WHEN A FEW UNDERWATER volcanoes blew into the sky, a confetti of colors landed to form what became the 138 British islands of Bermuda. Or so it would seem when one looks around today at the pristine communities that spread from those explosions in the heart of the Atlantic Ocean, about 600 miles or a two-hour flight from most of the U.S. East Coast. It is the translucent blue of stained-glass ocean, the pale yellow of hanging fruit, the fiery orange of coral reef into which Caribbean settlers later dipped their paintbrushes to color their houses, bridges and buildings. Then they cropped their pants, of the same colors, to create their namesake shorts. Not to be outdone, Mother Nature continued to flash her hues above and below the mint-green tropical blanket she used to cover her island.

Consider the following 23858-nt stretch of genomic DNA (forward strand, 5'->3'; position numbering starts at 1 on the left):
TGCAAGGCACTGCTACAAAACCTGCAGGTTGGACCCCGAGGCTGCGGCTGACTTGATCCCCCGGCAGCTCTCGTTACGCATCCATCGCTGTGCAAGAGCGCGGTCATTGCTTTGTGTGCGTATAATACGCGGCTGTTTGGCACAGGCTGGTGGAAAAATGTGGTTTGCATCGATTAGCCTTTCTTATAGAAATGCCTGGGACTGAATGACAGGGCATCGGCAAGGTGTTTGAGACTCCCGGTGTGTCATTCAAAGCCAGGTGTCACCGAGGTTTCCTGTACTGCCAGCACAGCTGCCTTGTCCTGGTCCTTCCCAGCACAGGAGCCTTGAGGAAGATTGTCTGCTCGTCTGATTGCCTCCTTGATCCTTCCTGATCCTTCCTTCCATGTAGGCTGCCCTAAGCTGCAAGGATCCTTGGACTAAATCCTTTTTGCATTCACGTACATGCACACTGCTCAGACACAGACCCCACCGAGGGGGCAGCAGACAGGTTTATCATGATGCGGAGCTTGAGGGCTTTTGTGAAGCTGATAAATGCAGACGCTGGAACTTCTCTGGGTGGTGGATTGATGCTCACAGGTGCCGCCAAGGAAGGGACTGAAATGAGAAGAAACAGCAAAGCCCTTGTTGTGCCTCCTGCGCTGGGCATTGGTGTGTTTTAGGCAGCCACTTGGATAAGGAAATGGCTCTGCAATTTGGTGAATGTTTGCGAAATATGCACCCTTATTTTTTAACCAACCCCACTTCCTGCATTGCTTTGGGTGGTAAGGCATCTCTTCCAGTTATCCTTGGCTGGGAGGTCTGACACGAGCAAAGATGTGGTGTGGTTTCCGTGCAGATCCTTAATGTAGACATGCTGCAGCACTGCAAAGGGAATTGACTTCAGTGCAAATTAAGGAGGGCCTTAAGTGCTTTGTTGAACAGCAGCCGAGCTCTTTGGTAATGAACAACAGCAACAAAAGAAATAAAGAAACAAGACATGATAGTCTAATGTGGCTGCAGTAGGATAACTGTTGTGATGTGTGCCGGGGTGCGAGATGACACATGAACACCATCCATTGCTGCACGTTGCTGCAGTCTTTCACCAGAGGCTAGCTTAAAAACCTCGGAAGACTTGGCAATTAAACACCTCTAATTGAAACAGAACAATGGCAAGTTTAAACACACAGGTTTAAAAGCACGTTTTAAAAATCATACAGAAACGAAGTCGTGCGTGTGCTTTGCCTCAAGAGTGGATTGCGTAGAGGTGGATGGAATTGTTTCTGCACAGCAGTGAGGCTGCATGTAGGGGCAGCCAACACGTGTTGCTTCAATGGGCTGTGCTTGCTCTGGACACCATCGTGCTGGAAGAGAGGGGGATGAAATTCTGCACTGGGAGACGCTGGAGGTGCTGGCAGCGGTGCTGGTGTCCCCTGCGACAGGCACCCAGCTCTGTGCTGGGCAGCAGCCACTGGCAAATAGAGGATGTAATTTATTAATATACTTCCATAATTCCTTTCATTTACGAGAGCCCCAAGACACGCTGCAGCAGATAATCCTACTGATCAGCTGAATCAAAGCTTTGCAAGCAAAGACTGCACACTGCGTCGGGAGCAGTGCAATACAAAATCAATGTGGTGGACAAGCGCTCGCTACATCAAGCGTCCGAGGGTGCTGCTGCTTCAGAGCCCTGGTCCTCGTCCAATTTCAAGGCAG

THE LOCALS WILL TRY TO CONVINCE YOU everyone, always, has spoken English. From the taxi driver in Roatán, Honduras, to the snorkel guide in Belize, when we sailed through the Western Caribbean on Norwegian Cruise Line’s Getaway, everyone seemed to conspire to make us feel completely comfortable exploring this brilliant version of reality.